Surgical Cricothyroidotomy


  • open procedure performed to secure the airway via an incision in the cricothyroid membrane
  • aka emergency surgical airway (ESA)
  • distinct from needle cricothyroidotomy (aka emergency cannula cricothyroidotomy), which is an alternative approach to ‘front of neck access’ (FONA)



  • ability to secure an airway with less invasive means
  • airway trauma that renders access via the cricothyroid membrane futile
    • e.g. laryngeal fracture, tracheal transection
    • tracheostomy should be performed, or access achieved via the traumatic airway opening
  • Children < 10 years of age
    • young children are prone to laryngeal trauma and they have a higher incidence of postoperative complications)
    • perform needle cricothyrotomy is generally advised, however life-saving surgical cricothyroidotomy has been successfully performed in children


  • Numerous techniques have been described, my preferred approach is the ‘knife-finger-bougie’ approach (described below)
  • in an anticipated difficult airway requiring emergency intubation a ‘double set up’ approach should be used if possible
    • one person attempts intubation
    • another person prepares to perform the ESA
      • dons mask, visor, gown and gloves
      • marks the skin marked with surgical pen to identify cricothyroid membrane
      • locates cricothyroid membrane area and infiltrate skin and fascia with lignocaine with adrenaline (can be done while patient is awake if cooperative)
      • Has equipment opened and ready to procedure with the procedure when advised by the team leader
  • in a true emergency there may not be time for sterile preparation of the skin
  • consider sedation (e.g. IV ketamine 20 mg prn) – there may not be time in a true emergency and the patient will become obtunded as hypoxia supervenes
  • ESA is a tactile procedure and must be able to be performed without visual cues

Knife-finger-bougie approach

  • Equipment
    • scalpel blade (e.g. size 10)
    • artery forceps
    • bougie
    • size 6-0 ETT (or tracheostomy tube)
  • once decision made to proceed with ESA extend neck in supine position to make anatomy more accessible by palpation (aka the ‘laryngeal handshake’) +/- ultrasound (if time and available); note that airway has priority over suspected c-spine injury
  • stabilise the thyroid cartilage with the non-dominant hand
  • dominant hand holds scalpel and rests on the patients sternum for stability and support
  • 4 cm vertical incision through skin over cricothyroid membrane, may need to extend from mandible to sternum if impalpable anatomy (step may not be necessary if easily palpable anatomy – can go straight to the horizontal incision)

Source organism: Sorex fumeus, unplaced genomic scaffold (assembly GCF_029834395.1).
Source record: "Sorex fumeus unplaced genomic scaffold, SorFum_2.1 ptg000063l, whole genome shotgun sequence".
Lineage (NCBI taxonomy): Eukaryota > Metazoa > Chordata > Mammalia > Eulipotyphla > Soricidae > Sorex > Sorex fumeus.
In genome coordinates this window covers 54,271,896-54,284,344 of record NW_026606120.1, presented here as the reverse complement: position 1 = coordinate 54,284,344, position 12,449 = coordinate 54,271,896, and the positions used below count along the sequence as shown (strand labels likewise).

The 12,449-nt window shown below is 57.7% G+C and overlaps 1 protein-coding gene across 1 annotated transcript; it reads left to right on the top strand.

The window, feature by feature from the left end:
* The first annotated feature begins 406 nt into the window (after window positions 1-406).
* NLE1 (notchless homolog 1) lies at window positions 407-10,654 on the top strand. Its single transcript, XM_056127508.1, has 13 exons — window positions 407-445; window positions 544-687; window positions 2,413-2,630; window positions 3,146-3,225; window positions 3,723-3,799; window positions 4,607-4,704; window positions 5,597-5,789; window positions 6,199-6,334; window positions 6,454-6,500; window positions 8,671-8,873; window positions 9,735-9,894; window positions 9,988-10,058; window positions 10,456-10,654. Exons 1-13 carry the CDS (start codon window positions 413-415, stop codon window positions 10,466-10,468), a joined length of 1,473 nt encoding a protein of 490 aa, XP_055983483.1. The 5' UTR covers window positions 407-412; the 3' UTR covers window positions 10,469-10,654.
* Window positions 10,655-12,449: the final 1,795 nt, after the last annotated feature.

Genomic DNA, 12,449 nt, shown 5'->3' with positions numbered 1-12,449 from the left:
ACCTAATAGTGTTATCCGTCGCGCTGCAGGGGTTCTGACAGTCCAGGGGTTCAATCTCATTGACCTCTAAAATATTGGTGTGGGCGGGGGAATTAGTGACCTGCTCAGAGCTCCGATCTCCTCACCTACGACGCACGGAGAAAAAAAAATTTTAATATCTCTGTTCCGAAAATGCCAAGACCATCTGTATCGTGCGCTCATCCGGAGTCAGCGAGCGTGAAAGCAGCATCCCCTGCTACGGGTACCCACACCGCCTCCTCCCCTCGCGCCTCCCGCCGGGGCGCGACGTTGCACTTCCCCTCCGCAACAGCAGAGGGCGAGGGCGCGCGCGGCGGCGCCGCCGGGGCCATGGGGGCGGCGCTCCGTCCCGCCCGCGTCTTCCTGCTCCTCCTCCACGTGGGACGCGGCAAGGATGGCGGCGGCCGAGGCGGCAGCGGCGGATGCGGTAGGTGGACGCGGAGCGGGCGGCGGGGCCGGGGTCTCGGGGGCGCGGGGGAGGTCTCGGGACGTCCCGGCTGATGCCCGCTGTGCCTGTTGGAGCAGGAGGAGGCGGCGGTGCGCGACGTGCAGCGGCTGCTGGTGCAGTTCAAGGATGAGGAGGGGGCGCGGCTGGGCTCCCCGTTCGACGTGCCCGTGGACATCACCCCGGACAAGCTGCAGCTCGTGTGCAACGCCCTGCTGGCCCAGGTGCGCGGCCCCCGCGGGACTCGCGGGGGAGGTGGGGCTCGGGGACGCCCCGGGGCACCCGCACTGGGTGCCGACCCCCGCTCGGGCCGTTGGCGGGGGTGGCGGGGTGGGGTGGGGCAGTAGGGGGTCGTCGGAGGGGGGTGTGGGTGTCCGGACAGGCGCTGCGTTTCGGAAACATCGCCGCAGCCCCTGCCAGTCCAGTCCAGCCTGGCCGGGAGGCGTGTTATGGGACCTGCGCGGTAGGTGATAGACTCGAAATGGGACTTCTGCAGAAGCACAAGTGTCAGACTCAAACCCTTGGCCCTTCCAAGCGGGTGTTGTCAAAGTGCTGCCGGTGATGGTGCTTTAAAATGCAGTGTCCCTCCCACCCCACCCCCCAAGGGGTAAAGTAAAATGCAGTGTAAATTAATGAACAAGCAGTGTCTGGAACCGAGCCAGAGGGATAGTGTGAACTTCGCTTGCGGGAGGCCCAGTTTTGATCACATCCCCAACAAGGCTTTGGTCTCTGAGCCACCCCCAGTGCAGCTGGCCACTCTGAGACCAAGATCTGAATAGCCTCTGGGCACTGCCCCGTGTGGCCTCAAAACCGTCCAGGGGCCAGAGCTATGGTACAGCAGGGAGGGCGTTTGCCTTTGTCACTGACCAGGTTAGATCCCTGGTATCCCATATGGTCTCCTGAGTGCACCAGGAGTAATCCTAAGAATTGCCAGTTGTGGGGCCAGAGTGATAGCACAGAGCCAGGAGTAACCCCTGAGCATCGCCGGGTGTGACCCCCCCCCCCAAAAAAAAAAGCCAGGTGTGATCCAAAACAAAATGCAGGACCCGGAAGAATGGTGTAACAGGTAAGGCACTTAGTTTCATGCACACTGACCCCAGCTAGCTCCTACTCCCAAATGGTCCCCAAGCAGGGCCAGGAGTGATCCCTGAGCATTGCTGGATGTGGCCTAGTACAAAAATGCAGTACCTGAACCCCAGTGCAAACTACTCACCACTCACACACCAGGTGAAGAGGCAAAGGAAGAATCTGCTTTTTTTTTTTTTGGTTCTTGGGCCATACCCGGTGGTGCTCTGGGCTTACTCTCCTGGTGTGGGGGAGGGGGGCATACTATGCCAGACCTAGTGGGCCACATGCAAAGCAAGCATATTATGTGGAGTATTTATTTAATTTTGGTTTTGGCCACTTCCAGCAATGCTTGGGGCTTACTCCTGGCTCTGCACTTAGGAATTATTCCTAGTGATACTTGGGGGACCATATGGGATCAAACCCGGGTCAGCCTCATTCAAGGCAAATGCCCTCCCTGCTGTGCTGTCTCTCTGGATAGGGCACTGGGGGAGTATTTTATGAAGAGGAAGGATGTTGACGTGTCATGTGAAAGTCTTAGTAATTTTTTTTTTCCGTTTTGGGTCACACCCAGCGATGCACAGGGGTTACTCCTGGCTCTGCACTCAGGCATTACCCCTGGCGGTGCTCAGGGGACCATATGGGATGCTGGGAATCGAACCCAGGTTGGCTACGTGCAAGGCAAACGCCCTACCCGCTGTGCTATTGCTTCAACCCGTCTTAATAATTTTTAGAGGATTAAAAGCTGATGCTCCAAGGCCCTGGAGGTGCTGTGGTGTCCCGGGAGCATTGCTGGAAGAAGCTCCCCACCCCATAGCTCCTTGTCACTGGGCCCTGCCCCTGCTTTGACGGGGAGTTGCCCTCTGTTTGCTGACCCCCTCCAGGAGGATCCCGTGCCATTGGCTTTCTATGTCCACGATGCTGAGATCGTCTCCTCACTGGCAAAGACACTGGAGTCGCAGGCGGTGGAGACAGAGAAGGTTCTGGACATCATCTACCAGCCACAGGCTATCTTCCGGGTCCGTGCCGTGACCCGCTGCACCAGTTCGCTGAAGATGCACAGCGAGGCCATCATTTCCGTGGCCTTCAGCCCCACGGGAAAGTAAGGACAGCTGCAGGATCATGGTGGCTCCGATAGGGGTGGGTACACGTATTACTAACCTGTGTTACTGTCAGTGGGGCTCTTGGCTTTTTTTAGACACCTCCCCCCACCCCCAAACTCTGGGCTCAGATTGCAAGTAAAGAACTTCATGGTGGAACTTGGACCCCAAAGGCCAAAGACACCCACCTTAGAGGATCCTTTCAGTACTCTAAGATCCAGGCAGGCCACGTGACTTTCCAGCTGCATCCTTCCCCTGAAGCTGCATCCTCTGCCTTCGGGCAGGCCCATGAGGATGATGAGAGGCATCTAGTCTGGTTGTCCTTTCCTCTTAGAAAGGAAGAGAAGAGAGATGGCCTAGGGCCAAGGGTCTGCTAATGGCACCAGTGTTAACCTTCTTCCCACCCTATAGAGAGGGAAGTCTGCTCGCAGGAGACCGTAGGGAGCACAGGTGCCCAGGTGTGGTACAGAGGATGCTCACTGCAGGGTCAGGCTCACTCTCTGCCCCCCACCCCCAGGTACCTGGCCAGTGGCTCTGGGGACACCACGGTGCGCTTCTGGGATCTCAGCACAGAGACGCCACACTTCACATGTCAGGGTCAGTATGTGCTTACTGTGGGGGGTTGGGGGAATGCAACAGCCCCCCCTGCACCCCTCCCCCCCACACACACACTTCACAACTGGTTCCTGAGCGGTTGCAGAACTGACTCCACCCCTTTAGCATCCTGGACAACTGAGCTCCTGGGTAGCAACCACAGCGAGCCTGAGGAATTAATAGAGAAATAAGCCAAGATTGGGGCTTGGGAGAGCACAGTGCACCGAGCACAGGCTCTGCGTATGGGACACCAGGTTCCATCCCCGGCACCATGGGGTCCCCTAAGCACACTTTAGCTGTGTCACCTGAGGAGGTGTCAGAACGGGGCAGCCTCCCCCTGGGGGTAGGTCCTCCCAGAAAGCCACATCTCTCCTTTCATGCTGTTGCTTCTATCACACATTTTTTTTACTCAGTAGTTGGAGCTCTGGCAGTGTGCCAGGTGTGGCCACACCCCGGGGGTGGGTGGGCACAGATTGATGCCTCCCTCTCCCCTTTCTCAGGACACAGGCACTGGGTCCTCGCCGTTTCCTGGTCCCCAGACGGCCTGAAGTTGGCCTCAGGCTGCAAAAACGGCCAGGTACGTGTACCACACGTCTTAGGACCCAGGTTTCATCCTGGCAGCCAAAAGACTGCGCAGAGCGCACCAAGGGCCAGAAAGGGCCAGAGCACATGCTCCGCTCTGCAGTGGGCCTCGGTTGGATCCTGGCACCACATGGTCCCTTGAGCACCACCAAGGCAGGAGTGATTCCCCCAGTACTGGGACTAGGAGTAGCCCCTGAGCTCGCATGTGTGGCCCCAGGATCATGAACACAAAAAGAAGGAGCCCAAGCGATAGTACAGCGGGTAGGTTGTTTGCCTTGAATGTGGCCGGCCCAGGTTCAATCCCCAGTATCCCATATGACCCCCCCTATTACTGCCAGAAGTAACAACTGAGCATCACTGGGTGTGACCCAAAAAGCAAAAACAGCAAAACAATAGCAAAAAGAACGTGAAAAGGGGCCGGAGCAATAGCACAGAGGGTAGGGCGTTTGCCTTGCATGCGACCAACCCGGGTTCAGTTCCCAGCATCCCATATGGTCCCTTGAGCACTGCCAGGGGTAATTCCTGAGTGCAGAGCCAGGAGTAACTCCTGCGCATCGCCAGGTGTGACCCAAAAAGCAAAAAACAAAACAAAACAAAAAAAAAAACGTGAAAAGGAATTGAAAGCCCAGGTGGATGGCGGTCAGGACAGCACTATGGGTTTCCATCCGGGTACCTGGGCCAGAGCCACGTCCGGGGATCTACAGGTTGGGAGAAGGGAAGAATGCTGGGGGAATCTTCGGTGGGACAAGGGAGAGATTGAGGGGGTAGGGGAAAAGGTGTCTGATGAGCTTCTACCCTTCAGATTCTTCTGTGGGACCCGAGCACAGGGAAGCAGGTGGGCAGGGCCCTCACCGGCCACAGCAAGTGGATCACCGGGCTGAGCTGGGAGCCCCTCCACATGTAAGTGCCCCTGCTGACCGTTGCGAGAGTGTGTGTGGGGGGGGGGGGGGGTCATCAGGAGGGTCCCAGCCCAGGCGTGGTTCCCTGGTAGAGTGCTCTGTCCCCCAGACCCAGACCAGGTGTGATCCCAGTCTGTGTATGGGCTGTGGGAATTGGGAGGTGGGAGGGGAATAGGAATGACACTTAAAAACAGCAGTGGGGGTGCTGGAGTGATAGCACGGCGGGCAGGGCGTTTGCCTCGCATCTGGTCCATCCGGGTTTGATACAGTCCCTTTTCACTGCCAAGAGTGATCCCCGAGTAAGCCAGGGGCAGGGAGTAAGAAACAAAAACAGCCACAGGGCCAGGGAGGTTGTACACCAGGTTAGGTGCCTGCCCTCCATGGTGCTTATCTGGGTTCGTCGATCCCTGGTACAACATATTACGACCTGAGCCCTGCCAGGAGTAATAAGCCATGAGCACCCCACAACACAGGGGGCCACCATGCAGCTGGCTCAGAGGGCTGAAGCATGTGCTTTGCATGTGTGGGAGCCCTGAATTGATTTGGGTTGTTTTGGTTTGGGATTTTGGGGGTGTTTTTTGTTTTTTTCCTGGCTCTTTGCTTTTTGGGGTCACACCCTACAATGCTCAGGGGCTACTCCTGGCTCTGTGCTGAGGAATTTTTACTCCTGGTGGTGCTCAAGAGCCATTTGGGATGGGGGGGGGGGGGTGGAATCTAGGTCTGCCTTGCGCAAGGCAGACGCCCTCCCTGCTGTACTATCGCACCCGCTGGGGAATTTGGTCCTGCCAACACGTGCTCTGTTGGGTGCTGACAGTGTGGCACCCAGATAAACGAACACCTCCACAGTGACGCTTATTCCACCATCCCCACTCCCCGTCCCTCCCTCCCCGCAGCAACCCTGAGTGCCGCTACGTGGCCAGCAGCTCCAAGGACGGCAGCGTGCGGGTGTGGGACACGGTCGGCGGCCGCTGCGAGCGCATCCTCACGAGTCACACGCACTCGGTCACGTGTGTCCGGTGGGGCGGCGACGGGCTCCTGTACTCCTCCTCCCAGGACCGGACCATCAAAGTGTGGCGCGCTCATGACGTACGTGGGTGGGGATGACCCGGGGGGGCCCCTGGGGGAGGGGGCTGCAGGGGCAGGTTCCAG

• Once skin incised, palpate cricothyroid membrane position and blunt dissect with fingers (some prefer forceps) through subcutaneous tissue until the membrane is readily identifiable. Ignore bleeding until airway is secure (ETT placement usually has a tamponade effect)
  • Horizontal incision through membrane, drag scalpel blade from one side to the other then turn knife through 180 degrees and extend to the other side (some prefer to extend the membrane with forceps). The criciothyroid membrane is bound by a ‘cartilagenous cage’ so resistance will be felt at the margins of the membrane when the scalpel blade abuts cartilage.
  • Dilate with gloved little finger and palpate tracheal lumen, ideally identifying the cartilage of the posterior wall of the trachea/ cricoid ring
  • Pass bougie alongside little finger into trachea
  • Confirm bougie position with finger, ensuring it passes through membrane
  • Bougie usually holds up at carina <10cm from the skin (may feel tracheal rings as the bougie advances), do not force if hold up as may perforate carina
  • Pass ETT over bougie and intubate trachea. Ensure the ETT balloon is fully deflated and twist ETT as it passes the skin (hold up here is common). Only advance the ETT until the balloon is within the airway and no longer visible (if advanced further then endocbronchial intubation is likely).
  • Ensure ETT is held secure while bougie is removed and ETT is connected to BVM
  • Confirm ETT placement with ETCO2 (also adjunctive measures: auscultation, bilateral rise and fall of chest, fogging of tube and subsequent CXR)

Rich Levitan demonstrating the “knife-finger-bougie” emergency surgical airway technique (this is the preferred approach as taught on the Critically Ill Airway course):

Andy Heard’s three step bougie-assisted cricothyroidotomy technique

  • This is similar to the ‘knife-finger-bougie’ technique described above, except the bougie is inserted alongside the vertically orientated scalpel while it is in the airway, rather than the little finger
  • Make a midline longitudinal incision with No. 20 blade over cricothyroid membrane and use non-dominant index finger to palpate membrane
  • Make a 5-mm transverse incision through membrane and insert a gum elastic bougie into trachea alongside the vertically orientated scalpel
  • Place cuffed 6.0-mm ET tube over bougie and slide into trachea; once in place remove bougie and secure ET tube

For a demonstration see Andy Heard’s bougie-assisted cricothyroidotomy video.


  • failure
  • bleeding
  • infection
  • damage to local structures — e.g. larynx, vessels, nerves, esophagus, cartilage, muscle
  • cricoid fracture
  • fistula formation
  • scarring
  • hypoxia
  • death



  • An initial horizontal incision can be used if palpable anatomical landmarks allow easy identification of the cricothyroid membrane
  • In patients where the anatomy cannot be easily palpated (e.g. obesity, short neck, neck swelling), a long midline longitudinal incision should be made to facilitate accurate identification of the cricothyroid membrane
  • Landmark identification of the cricothyroid membrane is often unreliable, in a small study only 30% attempts by anaesthetists accurately marked the skin area over the cricothyroid membrane and only 10% marked over the centre point of the membrane (Elliot et al, 2010)